Expert dishes out thoughts on the future of induction cooking

For years, induction cooktops have been a staple of high-end and well-designed homes in the U.S. and Europe. But in the U.S. restaurant kitchens, chefs and kitchen designers are slowly waking up to the benefits of induction cooktops.

We tapped Dan Farmer, the general manager of CookTek, to talk about what’s taking induction cooking to the commercial cooking space. CookTek focuses on inductive cooking solutions for the front and back of the house.

To start, can you talk a bit about some of the newer applications of induction cooking?

We’re starting to see it in display cooking concepts where customers pick the ingredients and the workers assemble your order in front of you. There are some concepts that will use four to six of our built-in woks in that build station, and once you pick all your ingredients, they dump them in the wok, give them a little 45-second stir fry and pop them into a bowl. That visual is a nice little add-on, and it adds a lot of appeal.

The back of the house is a different story. One thing that induction does really well is, it boils water fast. So you see a lot of chefs using it for a pasta station. In some restaurants, you have product that comes in bags and sits in a freezer until it’s ready to be cooked. Put that bag into a slow boiling pot of water, and that’s how you would thermalize it.

Another place you’ll find induction are stations that don’t need a hood. Some great examples of this are heated carving tables, warm buffet stations, or planchas that can be used to sear proteins quickly – like tuna, steak, or items cooked sous vide. You throw all of the desired ingredients together in an induction wok to heat up the contents and help mix the various flavors together.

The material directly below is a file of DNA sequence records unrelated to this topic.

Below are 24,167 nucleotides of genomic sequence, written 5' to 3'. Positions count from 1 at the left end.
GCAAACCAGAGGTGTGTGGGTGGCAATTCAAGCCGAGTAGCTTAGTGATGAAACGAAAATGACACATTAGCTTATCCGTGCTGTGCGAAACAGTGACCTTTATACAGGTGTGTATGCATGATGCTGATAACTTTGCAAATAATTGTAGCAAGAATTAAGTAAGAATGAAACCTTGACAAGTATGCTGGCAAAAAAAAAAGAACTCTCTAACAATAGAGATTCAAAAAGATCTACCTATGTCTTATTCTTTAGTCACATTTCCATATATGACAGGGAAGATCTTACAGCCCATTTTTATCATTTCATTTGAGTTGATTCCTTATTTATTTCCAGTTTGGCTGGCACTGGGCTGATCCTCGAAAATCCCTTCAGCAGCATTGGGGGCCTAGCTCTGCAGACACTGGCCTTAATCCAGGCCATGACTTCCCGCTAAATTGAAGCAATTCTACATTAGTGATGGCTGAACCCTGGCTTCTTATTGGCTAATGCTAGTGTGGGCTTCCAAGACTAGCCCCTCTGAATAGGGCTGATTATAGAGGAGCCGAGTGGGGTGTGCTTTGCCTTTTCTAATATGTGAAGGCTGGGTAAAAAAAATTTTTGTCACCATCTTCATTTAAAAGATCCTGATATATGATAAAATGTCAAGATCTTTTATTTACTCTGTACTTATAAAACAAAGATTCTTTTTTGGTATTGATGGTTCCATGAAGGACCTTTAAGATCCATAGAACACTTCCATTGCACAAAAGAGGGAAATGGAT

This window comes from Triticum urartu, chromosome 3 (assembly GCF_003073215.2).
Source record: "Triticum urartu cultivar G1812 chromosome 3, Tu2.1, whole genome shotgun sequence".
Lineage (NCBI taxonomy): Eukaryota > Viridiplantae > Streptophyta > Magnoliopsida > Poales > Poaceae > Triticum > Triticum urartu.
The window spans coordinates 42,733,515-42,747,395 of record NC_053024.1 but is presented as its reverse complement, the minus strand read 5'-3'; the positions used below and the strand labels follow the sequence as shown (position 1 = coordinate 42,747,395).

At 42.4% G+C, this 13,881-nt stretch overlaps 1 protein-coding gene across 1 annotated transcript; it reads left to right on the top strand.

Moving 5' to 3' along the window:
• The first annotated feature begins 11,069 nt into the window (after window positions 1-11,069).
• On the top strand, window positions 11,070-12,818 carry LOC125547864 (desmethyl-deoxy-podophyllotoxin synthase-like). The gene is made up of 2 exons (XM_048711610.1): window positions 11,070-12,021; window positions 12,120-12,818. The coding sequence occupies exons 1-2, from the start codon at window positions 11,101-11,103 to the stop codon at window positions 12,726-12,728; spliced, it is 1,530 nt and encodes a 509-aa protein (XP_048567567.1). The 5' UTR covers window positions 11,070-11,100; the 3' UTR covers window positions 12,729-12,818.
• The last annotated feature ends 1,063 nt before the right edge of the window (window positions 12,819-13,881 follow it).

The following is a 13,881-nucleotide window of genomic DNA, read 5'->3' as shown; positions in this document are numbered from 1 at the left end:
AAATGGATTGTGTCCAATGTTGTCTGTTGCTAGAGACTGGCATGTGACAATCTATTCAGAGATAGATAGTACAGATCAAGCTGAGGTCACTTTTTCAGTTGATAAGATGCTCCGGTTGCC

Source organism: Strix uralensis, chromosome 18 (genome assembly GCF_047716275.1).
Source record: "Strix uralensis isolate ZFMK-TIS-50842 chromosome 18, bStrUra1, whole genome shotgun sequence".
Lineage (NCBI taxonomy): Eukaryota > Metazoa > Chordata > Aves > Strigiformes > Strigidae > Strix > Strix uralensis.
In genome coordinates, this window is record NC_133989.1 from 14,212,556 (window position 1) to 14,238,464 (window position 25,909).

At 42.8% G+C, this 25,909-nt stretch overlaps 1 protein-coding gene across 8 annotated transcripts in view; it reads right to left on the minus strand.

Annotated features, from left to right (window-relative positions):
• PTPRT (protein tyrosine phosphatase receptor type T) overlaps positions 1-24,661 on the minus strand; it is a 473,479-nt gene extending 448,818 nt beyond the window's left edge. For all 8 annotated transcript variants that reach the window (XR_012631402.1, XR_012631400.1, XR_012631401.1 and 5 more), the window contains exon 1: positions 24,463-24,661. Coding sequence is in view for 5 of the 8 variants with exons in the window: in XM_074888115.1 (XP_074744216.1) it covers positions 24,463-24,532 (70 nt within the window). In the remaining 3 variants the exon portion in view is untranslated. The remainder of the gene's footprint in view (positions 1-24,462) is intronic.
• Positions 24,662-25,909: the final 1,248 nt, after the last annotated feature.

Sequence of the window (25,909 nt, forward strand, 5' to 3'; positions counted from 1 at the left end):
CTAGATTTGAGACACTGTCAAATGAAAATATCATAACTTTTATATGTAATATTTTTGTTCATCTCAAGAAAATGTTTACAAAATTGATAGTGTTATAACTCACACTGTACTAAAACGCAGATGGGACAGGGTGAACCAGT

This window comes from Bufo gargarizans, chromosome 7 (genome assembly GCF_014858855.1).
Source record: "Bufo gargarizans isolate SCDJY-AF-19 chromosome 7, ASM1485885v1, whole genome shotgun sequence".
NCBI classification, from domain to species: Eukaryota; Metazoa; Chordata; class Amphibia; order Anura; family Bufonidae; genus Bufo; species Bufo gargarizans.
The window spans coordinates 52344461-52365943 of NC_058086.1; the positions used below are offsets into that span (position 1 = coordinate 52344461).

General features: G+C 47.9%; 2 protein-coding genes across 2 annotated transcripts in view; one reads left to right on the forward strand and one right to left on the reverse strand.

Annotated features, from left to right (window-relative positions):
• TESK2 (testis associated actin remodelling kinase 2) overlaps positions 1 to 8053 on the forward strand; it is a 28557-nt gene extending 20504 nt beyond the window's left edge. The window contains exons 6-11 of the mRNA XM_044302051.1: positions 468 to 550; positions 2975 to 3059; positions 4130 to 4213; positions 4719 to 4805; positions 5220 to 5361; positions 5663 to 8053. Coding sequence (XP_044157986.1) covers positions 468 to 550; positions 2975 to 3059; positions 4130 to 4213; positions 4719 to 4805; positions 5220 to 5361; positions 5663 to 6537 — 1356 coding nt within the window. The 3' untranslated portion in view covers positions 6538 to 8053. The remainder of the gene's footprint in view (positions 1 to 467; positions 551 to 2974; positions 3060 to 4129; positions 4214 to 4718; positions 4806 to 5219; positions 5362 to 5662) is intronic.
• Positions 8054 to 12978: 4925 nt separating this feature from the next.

In the residential setting, we talk a lot about the learning curve with induction. How are chefs and cooks adapting?

commercial cooking

Image: CookTek

Our culinary team talks about this a lot. There’s definitely a bigger emphasis on prep, because induction is going to heat the metal fast.

Gas is slower. With gas, most chefs are going to set a gas burner at three-quarters for sauté, then walk away and salt their pasta or chop some vegetables, and come back two or three minutes later when the pan is hot.

If you do that with induction, the food will be almost fully cooked in those 2-3 minutes, and you wouldn’t have had the chance to turn it once. It’s much more important to have everything prepped ahead of time. Acclimating to the efficiency and speed that the pan heats up will give chefs all the experience they need to be able to do even gentle things, like a cream-based soup or a salted caramel.

Another aspect that chefs need to consider is the pans’ construction. In order for induction cooking to work, chefs need to use pans made with ferrous metal so that heat is conducted efficiently. There’s a little bit different education for the chef from that standpoint, but by taking a refrigerator magnet to the bottom of a pan and seeing how attracted it is will tell you if your pan is compatible.

What are some of the things that are holding induction back?

The availability and the cost of gas has really put a dent in the adoption of induction technology. Cooking with gas as a source of power is inexpensive, however, it requires an exhaust hood, which can be one of the biggest costs in the back of the house, and the installation can cost even more than the hood itself. But restaurants that aren’t cooking with gas might not need a hood.

We see newer restaurants expressing more interest in full induction, one, because it may not require a hood, and two, because some areas away from cities just don’t have access to gas utilities.

The next question is, and this might come down to the building inspectors at a county or city level: What are you cooking. Is it greasy enough to require a hood? Some fire code agencies will look at it based on the power rating. For example, if it’s 1,800 watts or more, it might require a hood. Others might look at the menu to make a determination.